Atlantic City, NJ 2006

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Chicks ‘Fly' in Borgata show
ATLANTIC CITY — The southern states may not want the Dixie Chicks, but Atlantic City will take them in.

The three-woman country group has had trouble filling concert venues, particularly in the Southern states, since lead singer Natalie Maines claimed to be ashamed that President Bush is from Texas during a London concert in 2003. But getting people in the seats at the Borgata Hotel Casino & Spa Event Center Saturday night wasn't a problem.

Fans dressed in jeans and sporting cowboy boots and straw hats packed into the venue both on the floor and in the elevated seating toward the back. This was a crowd that was ready to see the new and improved Dixie Chicks.

In the years since the London incident, the Dixie Chicks, still the highest selling female group in any genre, tangled with miffed country music producers, radio disc jockeys and fans over their views of the current government. Their politically charged 2006 CD “Taking the Long Way” introduces a tougher, more defiant group of Chicks with little of the down-home, country feeling that made the group famous.

On Saturday night, Maines and bandmates Martie Maguire and Emily Robinson were very definite about their split from mainstream country to embrace a more rock 'n' roll, anti-establishment genre.

Maines referred to singles from the Chicks' pre-controversy albums — “Wide Open Spaces” (1998), “Fly” (1999) and “Home” (2002) — briefly as “songs from the past,” as if to say “Enjoy them, because we don't write that way anymore.” The group catered to longtime fans with “Sin Wagon,” “Long Time Gone,” and the cover of Stevie Nicks' “Landslide.”

It was easy to recognize the new stuff, even for those who hadn't heard anything from “Taking the Long Way.” Robinson traded in her customary banjo for a guitar for these songs, symbolically trading in country for rock. But the crowd didn't seem to mind. They sang along with “Everybody Knows,” “Easy Silence” and the CD's title track “Taking the Long Way.”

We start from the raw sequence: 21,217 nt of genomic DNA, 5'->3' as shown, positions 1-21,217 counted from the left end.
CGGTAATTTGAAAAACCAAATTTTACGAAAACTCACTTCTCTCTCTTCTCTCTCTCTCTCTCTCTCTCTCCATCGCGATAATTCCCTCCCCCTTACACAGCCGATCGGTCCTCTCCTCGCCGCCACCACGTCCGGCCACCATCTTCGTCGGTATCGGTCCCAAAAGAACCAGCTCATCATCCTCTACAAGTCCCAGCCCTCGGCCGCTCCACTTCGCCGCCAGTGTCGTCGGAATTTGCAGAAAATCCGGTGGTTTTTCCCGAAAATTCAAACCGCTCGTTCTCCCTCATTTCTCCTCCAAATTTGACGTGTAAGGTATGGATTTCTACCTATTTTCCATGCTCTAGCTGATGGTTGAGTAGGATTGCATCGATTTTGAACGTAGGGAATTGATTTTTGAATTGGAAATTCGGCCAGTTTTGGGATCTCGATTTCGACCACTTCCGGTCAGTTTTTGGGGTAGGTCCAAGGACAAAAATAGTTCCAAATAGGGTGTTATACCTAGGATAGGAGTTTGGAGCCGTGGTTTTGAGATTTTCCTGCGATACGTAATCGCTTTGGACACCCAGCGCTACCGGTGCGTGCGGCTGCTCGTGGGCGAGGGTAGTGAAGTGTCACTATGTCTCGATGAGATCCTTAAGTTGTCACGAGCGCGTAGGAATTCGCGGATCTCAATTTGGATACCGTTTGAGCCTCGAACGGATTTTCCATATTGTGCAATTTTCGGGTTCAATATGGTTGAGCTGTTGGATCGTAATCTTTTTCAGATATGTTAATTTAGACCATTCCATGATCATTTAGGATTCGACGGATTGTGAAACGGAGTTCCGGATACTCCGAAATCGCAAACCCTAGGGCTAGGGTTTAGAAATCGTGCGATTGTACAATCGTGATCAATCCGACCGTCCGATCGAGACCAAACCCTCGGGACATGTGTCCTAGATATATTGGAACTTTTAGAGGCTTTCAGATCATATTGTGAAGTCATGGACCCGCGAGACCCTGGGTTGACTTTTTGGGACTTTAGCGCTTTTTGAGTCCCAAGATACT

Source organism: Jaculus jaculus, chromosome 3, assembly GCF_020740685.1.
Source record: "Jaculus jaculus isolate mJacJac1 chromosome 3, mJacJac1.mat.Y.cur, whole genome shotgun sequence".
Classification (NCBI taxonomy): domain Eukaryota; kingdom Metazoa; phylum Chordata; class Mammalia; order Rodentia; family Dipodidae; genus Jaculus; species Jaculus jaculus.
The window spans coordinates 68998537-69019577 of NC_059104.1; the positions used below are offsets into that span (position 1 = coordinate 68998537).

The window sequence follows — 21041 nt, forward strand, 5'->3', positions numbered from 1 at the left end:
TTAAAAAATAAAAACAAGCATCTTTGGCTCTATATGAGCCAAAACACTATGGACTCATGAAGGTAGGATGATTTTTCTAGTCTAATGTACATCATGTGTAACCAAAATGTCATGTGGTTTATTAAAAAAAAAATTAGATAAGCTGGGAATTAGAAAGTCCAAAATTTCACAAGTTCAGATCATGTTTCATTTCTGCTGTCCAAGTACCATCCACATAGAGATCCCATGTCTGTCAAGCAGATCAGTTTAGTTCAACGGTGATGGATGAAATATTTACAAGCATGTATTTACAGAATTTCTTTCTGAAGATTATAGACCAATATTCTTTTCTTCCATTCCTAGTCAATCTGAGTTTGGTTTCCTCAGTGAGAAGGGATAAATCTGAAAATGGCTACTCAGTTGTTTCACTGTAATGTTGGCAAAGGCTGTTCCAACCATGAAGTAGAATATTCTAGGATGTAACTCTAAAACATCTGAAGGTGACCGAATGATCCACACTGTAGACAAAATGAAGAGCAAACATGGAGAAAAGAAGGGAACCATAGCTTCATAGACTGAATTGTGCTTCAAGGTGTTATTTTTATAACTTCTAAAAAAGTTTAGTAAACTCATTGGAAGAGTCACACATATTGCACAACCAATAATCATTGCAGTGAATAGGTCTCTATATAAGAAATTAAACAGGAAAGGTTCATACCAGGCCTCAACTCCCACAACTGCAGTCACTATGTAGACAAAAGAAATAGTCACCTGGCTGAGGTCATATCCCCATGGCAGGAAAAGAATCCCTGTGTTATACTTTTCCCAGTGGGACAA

At the end of “Not Ready to Make Nice,” the Chicks' controversial, anger-ridden single that lets the world know they aren't going to forget their detractors anytime soon, the crowd gave the group its first of three standing ovations that it would receive over the course of the night.

But all controversy aside, these girls can sing.

With Maines in the lead, the three women harmonized perfectly, particularly during their encore when they sang the haunting ballad “Travelin' Soldier.” Maguire outshone the other two instrumentally, whether she had a fiddle under her chin or was plucking the strings of a mandolin.

As for the trouble-starting Maines, she decided Saturday was a night for fun, not politics. She got the crowd involved in a bet she had with Robinson, who promised $100 if Maines could say “Borgata” 10 times while on stage. Maines won.

But despite their new and improved image, the Chicks couldn't help but launch into some bluegrass toward the end of their set with “White Trash Wedding,” their ode to the redneck. What followed could only be described as a bluegrass breakdown as Maines left the stage to Maguire on the fiddle and Robinson on the banjo.

Perhaps the country's not completely out of these Chicks yet.

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